Routinely-collected clinic-based data captured most of the geographical heterogeneity described by population-based data but failed to detect some pockets of high prevalence. Analyses indicated that clinic-based data could accurately predict the spatial location of so-called HIV ‘hotspots’ in > 50% of the high HIV burden areas.


Clinic-based data can be used to accurately map the broad spatial structure of HIV prevalence and to identify most of the areas where the burden of the infection is concentrated (HIV ‘hotspots’). Where population-based data are not available, HIV data collected from health facilities may provide a second-best option to generate valid spatial prevalence estimates for geographical targeting and resource allocation.

Niall M Mangan, Travis Askham, Steven L Brunton, J Nathan Kutz, Joshua L. Proctor


Hybrid systems are traditionally difficult to identify and analyze using classical dynamical systems theory. Moreover, recently developed model identification methodologies largely focus on identifying a single set of governing equations solely from measurement data. In this article, we develop a new methodology, Hybrid-Sparse Identification of Nonlinear Dynamics (Hybrid-SINDy), which identifies separate nonlinear dynamical regimes, employs information theory to manage uncertainty, and characterizes switching behavior. Specifically, we utilize the nonlinear geometry of data collected from a complex system to construct a set of coordinates based on measurement data and augmented variables. Clustering the data in these measurement-based coordinates enables the identification of nonlinear hybrid systems. This methodology broadly empowers nonlinear system identification without constraining the data locally in time and has direct connections to hybrid systems theory. We demonstrate the success of this method on numerical examples including a mass-spring hopping model and an infectious disease model. Characterizing complex systems that switch between dynamic behaviors is integral to overcoming modern challenges such as eradication of infectious diseases, the design of efficient legged robots, and the protection of cyber infrastructures.


Carol S Camlin, Adam Akullian, Torsten B Neilands,  Monica Getahun,  Patrick Eyul,  Irene Maeri, Sarah Ssali,  Elvin Geng,  Monica Gandhi,  Craig R Cohen,  Moses R Kamya,  Thomas Odeny, Elizabeth A Bukusi,  Edwin D Charlebois



There are significant knowledge gaps concerning complex forms of mobility emergent in sub‐Saharan Africa, their relationship to sexual behaviours, HIV transmission, and how sex modifies these associations. This study, within an ongoing test‐and‐treat trial (SEARCH, NCT01864603), sought to measure effects of diverse metrics of mobility on behaviours, with attention to gender.


Cross‐sectional data were collected in 2016 from 1919 adults in 12 communities in Kenya and Uganda, to examine mobility (labour/non‐labour‐related travel), migration (changes of residence over geopolitical boundaries) and their associations with sexual behaviours (concurrent/higher risk partnerships), by region and sex. Multilevel mixed‐effects logistic regression models, stratified by sex and adjusted for clustering by community, were fitted to examine associations of mobility with higher‐risk behaviours, in past 2 years/past 6 months, controlling for key covariates.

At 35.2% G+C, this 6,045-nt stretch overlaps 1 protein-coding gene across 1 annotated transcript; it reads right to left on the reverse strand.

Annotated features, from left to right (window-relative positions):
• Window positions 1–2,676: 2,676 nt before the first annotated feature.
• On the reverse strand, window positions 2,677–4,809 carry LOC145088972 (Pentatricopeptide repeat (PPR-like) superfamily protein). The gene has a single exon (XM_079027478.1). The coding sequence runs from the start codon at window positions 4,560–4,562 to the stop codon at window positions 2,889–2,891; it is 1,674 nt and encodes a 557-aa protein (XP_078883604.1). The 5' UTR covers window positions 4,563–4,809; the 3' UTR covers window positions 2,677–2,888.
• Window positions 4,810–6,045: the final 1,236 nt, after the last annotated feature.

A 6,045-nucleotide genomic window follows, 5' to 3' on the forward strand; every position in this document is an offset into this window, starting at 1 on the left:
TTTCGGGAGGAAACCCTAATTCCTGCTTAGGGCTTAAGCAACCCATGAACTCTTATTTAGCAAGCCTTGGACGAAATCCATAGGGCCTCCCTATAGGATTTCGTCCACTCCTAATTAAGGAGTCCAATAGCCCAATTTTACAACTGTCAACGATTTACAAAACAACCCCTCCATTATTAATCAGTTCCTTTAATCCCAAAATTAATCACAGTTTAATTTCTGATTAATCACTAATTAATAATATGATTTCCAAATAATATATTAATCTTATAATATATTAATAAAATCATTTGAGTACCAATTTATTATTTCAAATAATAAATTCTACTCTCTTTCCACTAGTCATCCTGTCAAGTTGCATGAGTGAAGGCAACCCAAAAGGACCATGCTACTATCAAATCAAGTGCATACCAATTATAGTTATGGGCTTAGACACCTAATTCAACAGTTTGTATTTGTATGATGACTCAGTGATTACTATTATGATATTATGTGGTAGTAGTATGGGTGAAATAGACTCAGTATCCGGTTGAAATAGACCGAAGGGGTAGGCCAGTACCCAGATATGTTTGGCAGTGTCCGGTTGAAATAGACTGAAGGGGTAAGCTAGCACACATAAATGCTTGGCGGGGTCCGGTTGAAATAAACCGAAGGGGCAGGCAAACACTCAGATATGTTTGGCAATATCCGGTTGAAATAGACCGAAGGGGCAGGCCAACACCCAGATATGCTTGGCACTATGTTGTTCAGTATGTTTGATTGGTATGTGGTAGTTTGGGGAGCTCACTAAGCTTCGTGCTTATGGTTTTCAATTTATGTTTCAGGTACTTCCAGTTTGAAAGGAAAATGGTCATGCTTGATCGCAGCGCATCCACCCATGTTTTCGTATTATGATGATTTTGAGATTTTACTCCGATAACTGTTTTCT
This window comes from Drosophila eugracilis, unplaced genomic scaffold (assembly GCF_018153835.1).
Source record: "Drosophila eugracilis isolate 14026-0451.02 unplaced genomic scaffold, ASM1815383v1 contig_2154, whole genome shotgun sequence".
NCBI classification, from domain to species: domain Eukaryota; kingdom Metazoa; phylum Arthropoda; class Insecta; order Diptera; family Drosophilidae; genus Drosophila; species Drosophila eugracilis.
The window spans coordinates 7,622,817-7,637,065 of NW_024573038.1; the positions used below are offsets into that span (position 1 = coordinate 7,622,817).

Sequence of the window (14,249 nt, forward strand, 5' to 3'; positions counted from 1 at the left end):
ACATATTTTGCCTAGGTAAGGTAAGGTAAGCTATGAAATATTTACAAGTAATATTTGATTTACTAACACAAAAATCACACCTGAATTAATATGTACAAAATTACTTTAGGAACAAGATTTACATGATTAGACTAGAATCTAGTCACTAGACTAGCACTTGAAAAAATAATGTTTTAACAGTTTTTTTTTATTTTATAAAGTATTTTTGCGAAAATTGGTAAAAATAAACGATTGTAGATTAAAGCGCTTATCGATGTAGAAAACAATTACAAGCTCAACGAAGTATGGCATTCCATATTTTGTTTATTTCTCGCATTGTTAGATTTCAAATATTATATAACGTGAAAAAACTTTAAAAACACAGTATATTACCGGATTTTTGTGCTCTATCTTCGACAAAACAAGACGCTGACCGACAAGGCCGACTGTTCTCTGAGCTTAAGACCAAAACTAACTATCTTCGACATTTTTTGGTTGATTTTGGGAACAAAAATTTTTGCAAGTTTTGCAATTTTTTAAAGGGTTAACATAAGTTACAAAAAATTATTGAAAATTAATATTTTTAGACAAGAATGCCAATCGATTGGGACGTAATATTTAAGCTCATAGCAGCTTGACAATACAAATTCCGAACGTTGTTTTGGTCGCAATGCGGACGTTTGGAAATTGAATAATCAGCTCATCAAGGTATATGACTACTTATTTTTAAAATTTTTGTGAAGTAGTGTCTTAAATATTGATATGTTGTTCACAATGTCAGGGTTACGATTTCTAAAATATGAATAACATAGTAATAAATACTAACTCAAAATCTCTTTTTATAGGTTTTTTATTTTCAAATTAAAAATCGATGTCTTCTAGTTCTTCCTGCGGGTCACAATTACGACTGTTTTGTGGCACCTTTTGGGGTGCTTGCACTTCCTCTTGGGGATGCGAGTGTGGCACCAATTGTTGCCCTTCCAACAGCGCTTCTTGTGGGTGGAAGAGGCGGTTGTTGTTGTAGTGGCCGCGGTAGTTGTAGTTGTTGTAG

The population was 45.8% male and 52.4% female, with mean age 38.7 (median 37, IQR: 17); 11.2% had migrated in the past 2 years. Migration varied by region (14.4% in Kenya, 11.5% in southwestern and 1.7% in eastern and Uganda) and sex (13.6% of men and 9.2% of women). Ten per cent reported labour‐related travel and 45.9% non‐labour‐related travel in past 6 months—and varied by region and sex: labour‐related mobility was more common in men (18.5%) than women (2.9%); non‐labour‐related mobility was more common in women (57.1%) than men (32.6%). In 2015 to 2016, 24.6% of men and 6.6% of women had concurrent sexual partnerships; in past 6 months, 21.6% of men and 5.4% of women had concurrent partnerships. Concurrency in 2015 to 2016 was more strongly associated with migration in women [aRR = 2.0, 95% CI(1.1 to 3.7)] than men [aRR = 1.5, 95% CI(1.0 to 2.2)]. Concurrency in past 6 months was more strongly associated with labour‐related mobility in women [aRR = 2.9, 95% CI(1.0 to 8.0)] than men [aRR = 1.8, 95% CI(1.2 to 2.5)], but with non‐labour‐related mobility in men [aRR = 2.2, 95% CI(1.5 to 3.4)].


In rural eastern Africa, both longer‐distance/permanent, and localized/shorter‐term forms of mobility are associated with higher‐risk behaviours, and are highly gendered: the HIV risks associated with mobility are more pronounced for women. Gender‐specific interventions among mobile populations are needed to combat HIV in the region.


Data-driven methods for modeling dynamic systems have recently received considerable attention as they provide a mechanism for control synthesis directly from the observed time-series data. In the absence of prior assumptions on how the time-series had been generated, regression on the system model has been particularly popular. In the linear case, the resulting least squares setup for model regression, not only provides a computationally viable method to fit a model to the data, but also provides useful insights into the modal properties of the underlying dynamics. Although probabilistic estimates for this model regression have been reported, deterministic error bounds have not been examined in the literature, particularly as they pertain to the properties of the underlying system. In this paper, we provide deterministic non-asymptotic error bounds for fitting a linear model to observed time-series data, with a particular attention to the role of symmetry and eigenvalue multiplicity in the underlying system matrix.